Android Users Largely Excluded From AirTag Unwanted Tracking Improvements
Apple's recently announced unwanted tracking improvements for AirTags, which seek to cut down on individuals being unknowingly tracked with the device by another person, may not be a significant help to Android users.
Unwanted tracking "has long been a societal problem," according to Apple, which is why AirTags were initially built with privacy in mind with the "first-ever proactive system" designed to provide unwanted tracking alerts. Unwanted AirTag tracking has not gone under Apple's radar, and the company said that it has been working with law enforcement in situations where AirTags are used for malicious purposes.
With the latest privacy improvements to mitigate unwanted tracking, AirTags that have been separated from their owner will display an alert on a nearby iPhone, iPad, or iPod touch, in addition to playing a sound. Apple says that this feature will help if the AirTag sound is hard to hear or if the speaker has been tampered with, like modified "Silent AirTags." Apple is also going to update its alert system to notify users earlier when an unknown AirTag or Find My network accessory is found traveling with them.
iPhone 11, iPhone 12, and iPhone 13 users who receive an unwanted tracking alert will be able to locate an unknown AirTag with precision, similar to the Precision Finding feature that is already available to AirTag owners. The feature will show an unknown AirTag's distance and direction when it is in range, making it easier to locate.
There is no specific timeframe for when these new features will be released, but Apple has them in the works for release later this year. The updates are designed for Apple product users, and the company had no new or equivalent announcements for Android users.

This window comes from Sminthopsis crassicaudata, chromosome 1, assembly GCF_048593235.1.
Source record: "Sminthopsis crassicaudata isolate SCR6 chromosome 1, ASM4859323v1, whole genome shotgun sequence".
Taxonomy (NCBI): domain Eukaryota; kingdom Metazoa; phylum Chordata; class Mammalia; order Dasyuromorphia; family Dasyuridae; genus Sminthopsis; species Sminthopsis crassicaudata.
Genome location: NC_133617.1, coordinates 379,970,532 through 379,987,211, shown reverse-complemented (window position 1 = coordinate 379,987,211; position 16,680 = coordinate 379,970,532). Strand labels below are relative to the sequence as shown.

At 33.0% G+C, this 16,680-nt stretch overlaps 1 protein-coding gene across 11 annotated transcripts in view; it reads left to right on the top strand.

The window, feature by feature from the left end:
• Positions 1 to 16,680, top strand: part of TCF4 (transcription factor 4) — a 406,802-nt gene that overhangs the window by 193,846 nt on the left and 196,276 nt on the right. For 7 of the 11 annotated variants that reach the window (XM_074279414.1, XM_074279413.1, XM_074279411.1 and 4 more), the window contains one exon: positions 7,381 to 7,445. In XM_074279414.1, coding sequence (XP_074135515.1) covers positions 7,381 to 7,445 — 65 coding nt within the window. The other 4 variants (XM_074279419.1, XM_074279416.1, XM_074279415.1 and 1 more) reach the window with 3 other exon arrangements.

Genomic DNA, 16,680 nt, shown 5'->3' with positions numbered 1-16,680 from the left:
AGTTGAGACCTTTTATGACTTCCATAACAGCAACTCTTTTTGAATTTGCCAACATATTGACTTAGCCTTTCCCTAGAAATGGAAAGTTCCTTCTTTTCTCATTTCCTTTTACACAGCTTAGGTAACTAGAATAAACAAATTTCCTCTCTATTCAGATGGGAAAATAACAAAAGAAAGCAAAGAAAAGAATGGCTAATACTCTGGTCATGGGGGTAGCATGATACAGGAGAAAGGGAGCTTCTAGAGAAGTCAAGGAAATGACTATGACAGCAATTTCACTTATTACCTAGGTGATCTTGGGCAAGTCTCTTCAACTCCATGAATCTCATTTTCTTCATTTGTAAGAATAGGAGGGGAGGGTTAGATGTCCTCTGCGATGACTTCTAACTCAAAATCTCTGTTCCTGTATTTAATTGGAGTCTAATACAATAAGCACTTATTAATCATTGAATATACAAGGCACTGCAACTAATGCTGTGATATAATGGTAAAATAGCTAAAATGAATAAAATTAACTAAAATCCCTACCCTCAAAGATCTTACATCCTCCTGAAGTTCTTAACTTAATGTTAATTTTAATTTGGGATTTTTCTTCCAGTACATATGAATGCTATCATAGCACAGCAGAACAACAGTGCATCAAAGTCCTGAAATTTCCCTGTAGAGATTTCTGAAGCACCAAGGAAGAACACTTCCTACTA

Nevertheless, Android users may tangentially be helped by other improvements center on the AirTag itself, such as making the speaker louder. Apple hopes to discourage unwanted tracking with AirTags with new privacy warnings that will show up during AirTag setup that will make it clear that the AirTag is linked to an Apple ID, that using it to track people is a crime, and that law enforcement can request identifying information about the owner of the AirTag.
Since AirTags were released last April, there have been a growing number of news stories about the AirTags being used for stalking people or stealing items like cars through the tracking features. Apple has been criticized for a safety system that does not go far enough in protecting users, especially those who do not have Apple devices. Apple has in response already made several changes to the way that AirTags operate and released an app for Android users that scans for nearby AirTags, and the changes coming later this year may further deter the use of AirTags for unwanted tracking.
While Apple's Tracker Detect app for Android provides a way to check if an AirTag is nearby, users of the rival platform remain at a significant disadvantage in terms of unwanted tracking. Apple says that it is listening to user feedback and innovating to make continued improvements to prevent unwanted tracking, so there could be additional changes happening in the future, including for Android users.